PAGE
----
The future of English
English has long been known as the language of the world. It is estimated that 1.5 billion people around the world speak some English. But new translation technology might threaten its dominance.
How many people speak English?
It is a simple question with a complicated answer. According to the latest estimates, around 1.5 billion people — or 20% of the global population — speak some English. The vast majority of these people speak English as their second language. Around 378 million speak English as their mother tongue.
Which country has the most English speakers?
Yes, China. According to a study by Cambridge University Press, up to 350 million people there have at least some knowledge of English. This would mean that there are more people in China who speak English as a second language than there are Americans who speak it as their first.
English is the world’s main lingua franca — the name given to a language used between two people who do not share the same first language.
How did it become so dominant?
English owes its status as a dominant language to its link to two of the world’s most powerful — until recently — nations: the US and the UK.
It also benefits from being a varied, flexible tongue, with more words than any other language. This is a consequence of history. English is a Germanic language (like German and Dutch), but England was hugely influenced by Norman French, which became the language of the ruling class for a long period, and by Latin, which was the language of scholarship and of the Church.
English is the common language in every major scientific and technological endeavour. It has ridden the wave of globalisation and advances in technology to become even more dominant. According to linguist David Graddol, 80% of the world’s electronic information is stored in English.
Has any other language ever come close to this?
Other languages have transcended different cultures before. Sanskrit was dominant in ancient India and, as historian Nicholas Ostler says, “If you stay in the mindset of 15th-century Europe, the future of Latin is extremely bright.”
But David Crystal, author of English as a Global Language, is sceptical of any claims that English could go the same way. “This is the first time we actually have a language spoken genuinely globally by every country in the world,” he said. “There are no precedents to help us see what will happen.”
Could anything stop it?
Perhaps. There is the looming presence of China. With its growing influence in Africa, it might be more worthwhile for a young Ugandan to learn Mandarin than English. The number of Americans learning Mandarin has doubled in the last decade.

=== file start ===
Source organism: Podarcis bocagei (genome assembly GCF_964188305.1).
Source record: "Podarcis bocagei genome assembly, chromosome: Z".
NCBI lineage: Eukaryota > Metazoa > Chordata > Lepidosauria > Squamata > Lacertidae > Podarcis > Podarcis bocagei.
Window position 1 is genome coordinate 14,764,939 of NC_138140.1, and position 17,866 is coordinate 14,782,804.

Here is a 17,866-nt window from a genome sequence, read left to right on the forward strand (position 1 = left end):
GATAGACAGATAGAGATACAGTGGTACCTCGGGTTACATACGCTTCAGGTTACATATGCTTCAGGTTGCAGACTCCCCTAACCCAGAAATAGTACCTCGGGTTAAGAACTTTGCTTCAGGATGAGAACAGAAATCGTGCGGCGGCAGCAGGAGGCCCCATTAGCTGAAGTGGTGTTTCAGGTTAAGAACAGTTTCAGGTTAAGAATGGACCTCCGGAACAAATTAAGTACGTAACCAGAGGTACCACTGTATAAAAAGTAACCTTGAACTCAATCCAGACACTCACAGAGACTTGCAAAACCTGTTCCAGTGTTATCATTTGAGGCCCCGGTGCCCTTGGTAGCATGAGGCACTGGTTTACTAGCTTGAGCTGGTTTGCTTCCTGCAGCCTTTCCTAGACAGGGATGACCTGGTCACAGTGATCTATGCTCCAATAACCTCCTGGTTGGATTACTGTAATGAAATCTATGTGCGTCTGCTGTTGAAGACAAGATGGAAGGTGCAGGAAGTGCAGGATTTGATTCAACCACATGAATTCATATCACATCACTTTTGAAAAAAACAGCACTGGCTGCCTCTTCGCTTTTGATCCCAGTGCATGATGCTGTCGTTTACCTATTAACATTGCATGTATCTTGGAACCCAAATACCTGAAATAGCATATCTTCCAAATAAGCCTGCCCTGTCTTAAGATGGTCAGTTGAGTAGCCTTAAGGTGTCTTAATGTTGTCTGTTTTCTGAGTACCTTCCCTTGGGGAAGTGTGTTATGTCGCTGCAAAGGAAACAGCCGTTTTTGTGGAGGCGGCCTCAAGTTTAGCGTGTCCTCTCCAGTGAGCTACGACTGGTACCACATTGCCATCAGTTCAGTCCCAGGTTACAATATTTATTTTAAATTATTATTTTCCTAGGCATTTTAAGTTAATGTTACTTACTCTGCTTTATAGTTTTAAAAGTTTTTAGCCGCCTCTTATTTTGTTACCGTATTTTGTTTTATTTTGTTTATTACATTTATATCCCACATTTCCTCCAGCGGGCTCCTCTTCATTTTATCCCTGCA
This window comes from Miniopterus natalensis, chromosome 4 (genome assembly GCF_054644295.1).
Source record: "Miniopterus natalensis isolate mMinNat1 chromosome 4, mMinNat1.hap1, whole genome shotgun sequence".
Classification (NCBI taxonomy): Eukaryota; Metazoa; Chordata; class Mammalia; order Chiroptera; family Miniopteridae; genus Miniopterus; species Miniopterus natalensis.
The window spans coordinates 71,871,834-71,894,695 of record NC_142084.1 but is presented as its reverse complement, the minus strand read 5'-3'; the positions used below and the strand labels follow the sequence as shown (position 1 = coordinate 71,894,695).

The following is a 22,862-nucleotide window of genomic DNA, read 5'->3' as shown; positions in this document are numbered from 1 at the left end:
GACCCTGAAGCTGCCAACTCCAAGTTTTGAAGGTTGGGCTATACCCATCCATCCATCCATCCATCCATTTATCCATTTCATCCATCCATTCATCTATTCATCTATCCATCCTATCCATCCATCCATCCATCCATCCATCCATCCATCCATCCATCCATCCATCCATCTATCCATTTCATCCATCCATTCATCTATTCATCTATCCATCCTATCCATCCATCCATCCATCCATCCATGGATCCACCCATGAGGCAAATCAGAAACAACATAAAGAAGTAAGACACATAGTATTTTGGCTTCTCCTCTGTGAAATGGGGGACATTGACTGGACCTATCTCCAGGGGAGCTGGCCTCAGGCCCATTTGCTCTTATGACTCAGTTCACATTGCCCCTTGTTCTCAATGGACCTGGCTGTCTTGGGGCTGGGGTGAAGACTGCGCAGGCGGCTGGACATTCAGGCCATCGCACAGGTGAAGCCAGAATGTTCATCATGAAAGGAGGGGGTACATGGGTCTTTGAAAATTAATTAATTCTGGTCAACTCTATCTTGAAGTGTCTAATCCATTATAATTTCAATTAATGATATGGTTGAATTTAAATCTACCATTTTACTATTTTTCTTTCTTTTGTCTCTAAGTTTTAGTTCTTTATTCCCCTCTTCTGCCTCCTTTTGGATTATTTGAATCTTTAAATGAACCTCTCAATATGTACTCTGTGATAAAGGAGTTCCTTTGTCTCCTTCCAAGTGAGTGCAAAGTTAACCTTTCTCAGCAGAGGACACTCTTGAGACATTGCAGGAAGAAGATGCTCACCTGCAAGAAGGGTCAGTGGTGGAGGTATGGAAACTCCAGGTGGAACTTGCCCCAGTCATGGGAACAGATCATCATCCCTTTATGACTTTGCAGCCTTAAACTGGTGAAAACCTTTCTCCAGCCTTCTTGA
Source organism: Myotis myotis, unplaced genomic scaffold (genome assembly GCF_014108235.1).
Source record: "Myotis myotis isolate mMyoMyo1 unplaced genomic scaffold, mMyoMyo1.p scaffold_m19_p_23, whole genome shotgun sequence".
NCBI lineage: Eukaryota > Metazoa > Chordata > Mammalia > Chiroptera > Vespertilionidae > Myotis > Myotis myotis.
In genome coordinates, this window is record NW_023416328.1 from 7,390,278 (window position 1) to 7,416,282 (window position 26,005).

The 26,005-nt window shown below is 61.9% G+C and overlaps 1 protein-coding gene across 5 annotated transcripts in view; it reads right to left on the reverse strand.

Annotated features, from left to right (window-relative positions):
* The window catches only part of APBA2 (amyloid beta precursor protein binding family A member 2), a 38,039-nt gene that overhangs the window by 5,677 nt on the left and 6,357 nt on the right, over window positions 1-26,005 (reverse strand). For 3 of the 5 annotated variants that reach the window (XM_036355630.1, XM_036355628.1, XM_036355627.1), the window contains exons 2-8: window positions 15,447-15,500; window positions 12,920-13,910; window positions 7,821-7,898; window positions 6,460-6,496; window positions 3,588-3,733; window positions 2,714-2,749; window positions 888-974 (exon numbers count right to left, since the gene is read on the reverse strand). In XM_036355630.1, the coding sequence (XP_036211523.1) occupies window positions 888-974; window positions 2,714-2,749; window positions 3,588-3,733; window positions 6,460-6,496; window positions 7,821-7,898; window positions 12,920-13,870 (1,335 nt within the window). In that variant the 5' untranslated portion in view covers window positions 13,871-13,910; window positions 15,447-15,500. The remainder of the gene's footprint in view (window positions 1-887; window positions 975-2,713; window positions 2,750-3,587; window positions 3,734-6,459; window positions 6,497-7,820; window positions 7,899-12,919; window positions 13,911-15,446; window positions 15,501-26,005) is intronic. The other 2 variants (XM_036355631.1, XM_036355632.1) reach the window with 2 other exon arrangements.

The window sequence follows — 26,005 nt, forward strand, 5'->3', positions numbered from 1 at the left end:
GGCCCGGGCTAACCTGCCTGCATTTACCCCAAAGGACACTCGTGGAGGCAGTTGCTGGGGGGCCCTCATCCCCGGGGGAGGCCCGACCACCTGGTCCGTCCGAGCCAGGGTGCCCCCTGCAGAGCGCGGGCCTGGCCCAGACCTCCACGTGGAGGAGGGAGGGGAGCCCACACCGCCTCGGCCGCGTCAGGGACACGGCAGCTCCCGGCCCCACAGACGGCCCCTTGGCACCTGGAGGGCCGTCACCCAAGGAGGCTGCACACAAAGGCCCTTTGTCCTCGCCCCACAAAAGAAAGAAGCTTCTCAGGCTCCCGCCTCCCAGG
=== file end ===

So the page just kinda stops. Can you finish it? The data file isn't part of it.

Translation technology is also advancing apace. It is likely that, quite soon, a French person and a Chinese person will no longer need a lingua franca.
At Stanford University, Wonkyum Lee, a South Korean computer scientist, is working on translation and voice-recognition technology that will, one day, be so good that when you call a customer service helpline, you won’t be able to tell whether you are talking to a human or a computer.
Christopher Manning, a professor at the same American university, insists there is no reason why computer technology cannot be better than human alternatives.
If the computers take over, will there be only one world language?
Almost certainly not in the near future. But globalisation is having an effect. Scientists believe that one language dies out roughly every 14 days.
Around the world, English is blending with other tongues. In India, for example, you can find Hinglish (Hindi-English) and Benglish (Bengali-English). In the US, many Hispanics speak Spanglish.
English will probably be the dominant world language for the rest of your life. But it may not be a version of English you recognise.
- Would it be a good thing if there was only one language spoken around the world?
- List the three foreign languages that you think are the most important for English speakers to learn. Be prepared to defend your choices.
- More words than any other language
- This does not count “agglutinative” languages, such as Finnish, in which words can be stuck together in long strings of indefinite length that, therefore have an almost infinite number of words.
- Ruling class
- William of Normandy’s defeat of Harold II at the Battle of Hastings, in 1066, heralded the end of Saxon England. English did not become the official language of the English Royal Court until the mid-1300s under the reign of Henry IV.
- Most familiar terms from Buddhism and Hinduism are from the Sanskrit language.
- One language dies out every 14 days
- There are still over 7,000 languages in the world. Most dying languages are spoken by remote tribes, especially in New Guinea, Brazil and Central Africa.
- Blending with other tongues
- Iceland is another good example of this. Only 330,000 people speak Icelandic, and many young Icelanders sprinkle their language with English, leading to fears that Icelandic will die out in the not-too-distant future.